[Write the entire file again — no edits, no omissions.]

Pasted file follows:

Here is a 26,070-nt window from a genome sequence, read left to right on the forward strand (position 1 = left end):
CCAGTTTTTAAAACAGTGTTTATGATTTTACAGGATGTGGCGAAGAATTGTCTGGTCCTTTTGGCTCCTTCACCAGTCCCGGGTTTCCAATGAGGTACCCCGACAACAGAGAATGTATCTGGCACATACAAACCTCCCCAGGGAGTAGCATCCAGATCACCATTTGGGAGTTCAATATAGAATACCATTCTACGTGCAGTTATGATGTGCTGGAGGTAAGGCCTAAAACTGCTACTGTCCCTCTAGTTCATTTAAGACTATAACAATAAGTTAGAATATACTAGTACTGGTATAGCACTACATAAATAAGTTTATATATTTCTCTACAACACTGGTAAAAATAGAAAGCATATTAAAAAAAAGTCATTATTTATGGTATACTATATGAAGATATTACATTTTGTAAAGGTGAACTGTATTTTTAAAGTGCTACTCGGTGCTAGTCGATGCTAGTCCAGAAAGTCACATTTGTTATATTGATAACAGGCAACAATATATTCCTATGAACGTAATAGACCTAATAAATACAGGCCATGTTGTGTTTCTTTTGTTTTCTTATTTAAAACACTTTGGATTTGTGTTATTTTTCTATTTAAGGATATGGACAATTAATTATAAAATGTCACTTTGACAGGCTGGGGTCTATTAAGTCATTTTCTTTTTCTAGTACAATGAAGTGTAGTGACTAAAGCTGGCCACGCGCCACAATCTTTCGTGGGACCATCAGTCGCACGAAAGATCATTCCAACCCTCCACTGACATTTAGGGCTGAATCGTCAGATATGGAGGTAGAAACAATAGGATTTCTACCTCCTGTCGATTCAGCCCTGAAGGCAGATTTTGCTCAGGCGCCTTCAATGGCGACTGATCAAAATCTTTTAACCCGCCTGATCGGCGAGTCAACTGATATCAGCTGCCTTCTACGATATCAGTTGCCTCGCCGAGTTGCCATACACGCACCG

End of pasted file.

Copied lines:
Here is a 26,070-nt window from a genome sequence, read left to right on the forward strand (position 1 = left end):
CCAGTTTTTAAAACAGTGTTTATGATTTTACAGGATGTGGCGAAGAATTGTCTGGTCCTTTTGGCTCCTTCACCAGTCCCGGGTTTCCAATGAGGTACCCCGACAACAGAGAATGTATCTGGCACATACAAACCTCCCCAGGGAGTAGCATCCAGATCACCATTTGGGAGTTCAATATAGAATACCATTCTACGTGCAGTTATGATGTGCTGGAGGTAAGGCCTAAAACTGCTACTGTCCCTCTAGTTCATTTAAGACTATAACAATAAGTTAGAATATACTAGTACTGGTATAGCACTACATAAATAAGTTTATATATTTCTCTACAACACTGGTAAAAATAGAAAGCATATTAAAAAAAAGTCATTATTTATGGTATACTATATGAAGATATTACATTTTGTAAAGGTGAACTGTATTTTTAAAGTGCTACTCGGTGCTAGTCGATGCTAGTCCAGAAAGTCACATTTGTTATATTGATAACAGGCAACAATATATTCCTATGAACGTAATAGACCTAATAAATACAGGCCATGTTGTGTTTCTTTTGTTTTCTTATTTAAAACACTTTGGATTTGTGTTATTTTTCTATTTAAGGATATGGACAATTAATTATAAAATGTCACTTTGACAGGCTGGGGTCTATTAAGTCATTTTCTTTTTCTAGTACAATGAAGTGTAGTGACTAAAGCTGGCCACGCGCCACAATCTTTCGTGGGACCATCAGTCGCACGAAAGATCATTCCAACCCTCCACTGACATTTAGGGCTGAATCGTCAGATATGGAGGTAGAAACAATAGGATTTCTACCTCCTGTCGATTCAGCCCTGAAGGCAGATTTTGCTCAGGCGCCTTCAATGGCGACTGATCAAAATCTTTTAACCCGCCTGATCGGCGAGTCAACTGATATCAGCTGCCTTCTACGATATCAGTTGCCTCGCCGAGTTGCCATACACGCACCG